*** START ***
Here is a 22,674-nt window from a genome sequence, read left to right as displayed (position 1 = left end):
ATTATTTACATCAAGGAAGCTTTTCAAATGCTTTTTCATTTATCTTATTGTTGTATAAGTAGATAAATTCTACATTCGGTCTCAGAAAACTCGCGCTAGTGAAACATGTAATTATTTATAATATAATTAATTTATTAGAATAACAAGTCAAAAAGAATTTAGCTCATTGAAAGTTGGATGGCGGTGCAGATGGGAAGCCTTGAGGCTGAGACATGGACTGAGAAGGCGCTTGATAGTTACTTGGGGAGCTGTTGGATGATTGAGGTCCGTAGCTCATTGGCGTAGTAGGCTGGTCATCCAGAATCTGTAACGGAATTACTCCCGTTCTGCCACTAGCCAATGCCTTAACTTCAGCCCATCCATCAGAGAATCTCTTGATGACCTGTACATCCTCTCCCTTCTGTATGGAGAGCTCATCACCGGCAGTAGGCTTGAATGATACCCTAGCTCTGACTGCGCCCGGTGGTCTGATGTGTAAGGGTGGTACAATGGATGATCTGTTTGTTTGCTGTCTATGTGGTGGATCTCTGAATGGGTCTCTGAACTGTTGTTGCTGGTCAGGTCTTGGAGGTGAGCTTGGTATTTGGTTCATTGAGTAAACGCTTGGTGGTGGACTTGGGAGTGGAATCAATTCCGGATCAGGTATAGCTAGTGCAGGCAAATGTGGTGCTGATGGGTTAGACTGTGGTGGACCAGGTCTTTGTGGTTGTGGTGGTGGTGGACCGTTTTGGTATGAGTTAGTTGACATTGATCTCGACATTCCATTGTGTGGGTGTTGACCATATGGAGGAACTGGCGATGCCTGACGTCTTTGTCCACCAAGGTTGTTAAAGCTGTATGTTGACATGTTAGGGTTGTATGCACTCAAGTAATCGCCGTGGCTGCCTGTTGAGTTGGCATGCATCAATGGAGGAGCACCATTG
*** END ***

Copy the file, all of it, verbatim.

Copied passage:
Here is a 22,674-nt window from a genome sequence, read left to right as displayed (position 1 = left end):
ATTATTTACATCAAGGAAGCTTTTCAAATGCTTTTTCATTTATCTTATTGTTGTATAAGTAGATAAATTCTACATTCGGTCTCAGAAAACTCGCGCTAGTGAAACATGTAATTATTTATAATATAATTAATTTATTAGAATAACAAGTCAAAAAGAATTTAGCTCATTGAAAGTTGGATGGCGGTGCAGATGGGAAGCCTTGAGGCTGAGACATGGACTGAGAAGGCGCTTGATAGTTACTTGGGGAGCTGTTGGATGATTGAGGTCCGTAGCTCATTGGCGTAGTAGGCTGGTCATCCAGAATCTGTAACGGAATTACTCCCGTTCTGCCACTAGCCAATGCCTTAACTTCAGCCCATCCATCAGAGAATCTCTTGATGACCTGTACATCCTCTCCCTTCTGTATGGAGAGCTCATCACCGGCAGTAGGCTTGAATGATACCCTAGCTCTGACTGCGCCCGGTGGTCTGATGTGTAAGGGTGGTACAATGGATGATCTGTTTGTTTGCTGTCTATGTGGTGGATCTCTGAATGGGTCTCTGAACTGTTGTTGCTGGTCAGGTCTTGGAGGTGAGCTTGGTATTTGGTTCATTGAGTAAACGCTTGGTGGTGGACTTGGGAGTGGAATCAATTCCGGATCAGGTATAGCTAGTGCAGGCAAATGTGGTGCTGATGGGTTAGACTGTGGTGGACCAGGTCTTTGTGGTTGTGGTGGTGGTGGACCGTTTTGGTATGAGTTAGTTGACATTGATCTCGACATTCCATTGTGTGGGTGTTGACCATATGGAGGAACTGGCGATGCCTGACGTCTTTGTCCACCAAGGTTGTTAAAGCTGTATGTTGACATGTTAGGGTTGTATGCACTCAAGTAATCGCCGTGGCTGCCTGTTGAGTTGGCATGCATCAATGGAGGAGCACCATTG